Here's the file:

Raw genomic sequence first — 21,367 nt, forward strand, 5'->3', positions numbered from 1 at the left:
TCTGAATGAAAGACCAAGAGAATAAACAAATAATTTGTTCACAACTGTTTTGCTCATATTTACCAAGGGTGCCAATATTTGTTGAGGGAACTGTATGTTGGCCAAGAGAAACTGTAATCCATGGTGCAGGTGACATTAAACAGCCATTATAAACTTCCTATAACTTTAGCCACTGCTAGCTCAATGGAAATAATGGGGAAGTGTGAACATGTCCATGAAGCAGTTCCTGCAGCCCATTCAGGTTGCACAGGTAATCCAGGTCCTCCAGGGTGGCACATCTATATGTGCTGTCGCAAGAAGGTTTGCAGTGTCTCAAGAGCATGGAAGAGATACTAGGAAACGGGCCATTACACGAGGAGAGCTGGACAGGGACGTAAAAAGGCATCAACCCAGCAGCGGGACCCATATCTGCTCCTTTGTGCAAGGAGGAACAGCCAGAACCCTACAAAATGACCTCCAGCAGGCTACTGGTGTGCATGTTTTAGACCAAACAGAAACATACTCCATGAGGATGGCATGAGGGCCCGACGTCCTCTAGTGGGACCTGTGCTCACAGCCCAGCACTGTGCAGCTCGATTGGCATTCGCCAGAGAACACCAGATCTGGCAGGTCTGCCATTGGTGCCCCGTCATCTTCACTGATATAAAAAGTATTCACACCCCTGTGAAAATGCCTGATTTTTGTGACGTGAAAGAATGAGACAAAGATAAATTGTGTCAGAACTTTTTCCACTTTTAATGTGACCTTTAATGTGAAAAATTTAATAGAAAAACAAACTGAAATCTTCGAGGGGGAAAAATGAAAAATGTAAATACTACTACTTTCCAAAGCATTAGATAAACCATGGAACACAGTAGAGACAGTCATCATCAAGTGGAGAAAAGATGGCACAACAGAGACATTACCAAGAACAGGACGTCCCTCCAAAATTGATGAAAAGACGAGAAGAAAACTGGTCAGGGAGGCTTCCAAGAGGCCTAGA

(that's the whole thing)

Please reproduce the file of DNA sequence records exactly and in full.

Raw genomic sequence first — 21,367 nt, forward strand, 5'->3', positions numbered from 1 at the left:
TCTGAATGAAAGACCAAGAGAATAAACAAATAATTTGTTCACAACTGTTTTGCTCATATTTACCAAGGGTGCCAATATTTGTTGAGGGAACTGTATGTTGGCCAAGAGAAACTGTAATCCATGGTGCAGGTGACATTAAACAGCCATTATAAACTTCCTATAACTTTAGCCACTGCTAGCTCAATGGAAATAATGGGGAAGTGTGAACATGTCCATGAAGCAGTTCCTGCAGCCCATTCAGGTTGCACAGGTAATCCAGGTCCTCCAGGGTGGCACATCTATATGTGCTGTCGCAAGAAGGTTTGCAGTGTCTCAAGAGCATGGAAGAGATACTAGGAAACGGGCCATTACACGAGGAGAGCTGGACAGGGACGTAAAAAGGCATCAACCCAGCAGCGGGACCCATATCTGCTCCTTTGTGCAAGGAGGAACAGCCAGAACCCTACAAAATGACCTCCAGCAGGCTACTGGTGTGCATGTTTTAGACCAAACAGAAACATACTCCATGAGGATGGCATGAGGGCCCGACGTCCTCTAGTGGGACCTGTGCTCACAGCCCAGCACTGTGCAGCTCGATTGGCATTCGCCAGAGAACACCAGATCTGGCAGGTCTGCCATTGGTGCCCCGTCATCTTCACTGATATAAAAAGTATTCACACCCCTGTGAAAATGCCTGATTTTTGTGACGTGAAAGAATGAGACAAAGATAAATTGTGTCAGAACTTTTTCCACTTTTAATGTGACCTTTAATGTGAAAAATTTAATAGAAAAACAAACTGAAATCTTCGAGGGGGAAAAATGAAAAATGTAAATACTACTACTTTCCAAAGCATTAGATAAACCATGGAACACAGTAGAGACAGTCATCATCAAGTGGAGAAAAGATGGCACAACAGAGACATTACCAAGAACAGGACGTCCCTCCAAAATTGATGAAAAGACGAGAAGAAAACTGGTCAGGGAGGCTTCCAAGAGGCCTAGA